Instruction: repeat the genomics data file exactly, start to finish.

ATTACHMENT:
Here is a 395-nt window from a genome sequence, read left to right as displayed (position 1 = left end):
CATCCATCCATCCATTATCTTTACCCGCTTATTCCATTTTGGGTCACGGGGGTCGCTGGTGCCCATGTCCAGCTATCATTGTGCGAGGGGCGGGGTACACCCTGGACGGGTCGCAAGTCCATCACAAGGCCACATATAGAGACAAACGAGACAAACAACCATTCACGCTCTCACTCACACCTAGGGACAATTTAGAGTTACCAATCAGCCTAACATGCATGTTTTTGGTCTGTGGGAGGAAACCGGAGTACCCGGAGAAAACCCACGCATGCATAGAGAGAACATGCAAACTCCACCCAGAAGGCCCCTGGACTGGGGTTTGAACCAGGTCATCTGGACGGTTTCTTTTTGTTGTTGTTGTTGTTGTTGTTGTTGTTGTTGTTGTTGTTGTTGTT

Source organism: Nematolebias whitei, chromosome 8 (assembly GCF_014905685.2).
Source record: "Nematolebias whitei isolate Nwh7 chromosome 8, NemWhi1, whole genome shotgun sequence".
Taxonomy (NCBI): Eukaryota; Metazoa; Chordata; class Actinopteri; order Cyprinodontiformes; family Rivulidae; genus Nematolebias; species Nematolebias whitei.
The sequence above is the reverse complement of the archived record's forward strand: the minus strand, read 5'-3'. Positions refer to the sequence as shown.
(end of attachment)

Here is a 395-nt window from a genome sequence, read left to right as displayed (position 1 = left end):
CATCCATCCATCCATTATCTTTACCCGCTTATTCCATTTTGGGTCACGGGGGTCGCTGGTGCCCATGTCCAGCTATCATTGTGCGAGGGGCGGGGTACACCCTGGACGGGTCGCAAGTCCATCACAAGGCCACATATAGAGACAAACGAGACAAACAACCATTCACGCTCTCACTCACACCTAGGGACAATTTAGAGTTACCAATCAGCCTAACATGCATGTTTTTGGTCTGTGGGAGGAAACCGGAGTACCCGGAGAAAACCCACGCATGCATAGAGAGAACATGCAAACTCCACCCAGAAGGCCCCTGGACTGGGGTTTGAACCAGGTCATCTGGACGGTTTCTTTTTGTTGTTGTTGTTGTTGTTGTTGTTGTTGTTGTTGTTGTTGTTGTT

Source organism: Nematolebias whitei, chromosome 8 (assembly GCF_014905685.2).
Source record: "Nematolebias whitei isolate Nwh7 chromosome 8, NemWhi1, whole genome shotgun sequence".
Taxonomy (NCBI): Eukaryota; Metazoa; Chordata; class Actinopteri; order Cyprinodontiformes; family Rivulidae; genus Nematolebias; species Nematolebias whitei.
The sequence above is the reverse complement of the archived record's forward strand: the minus strand, read 5'-3'. Positions refer to the sequence as shown.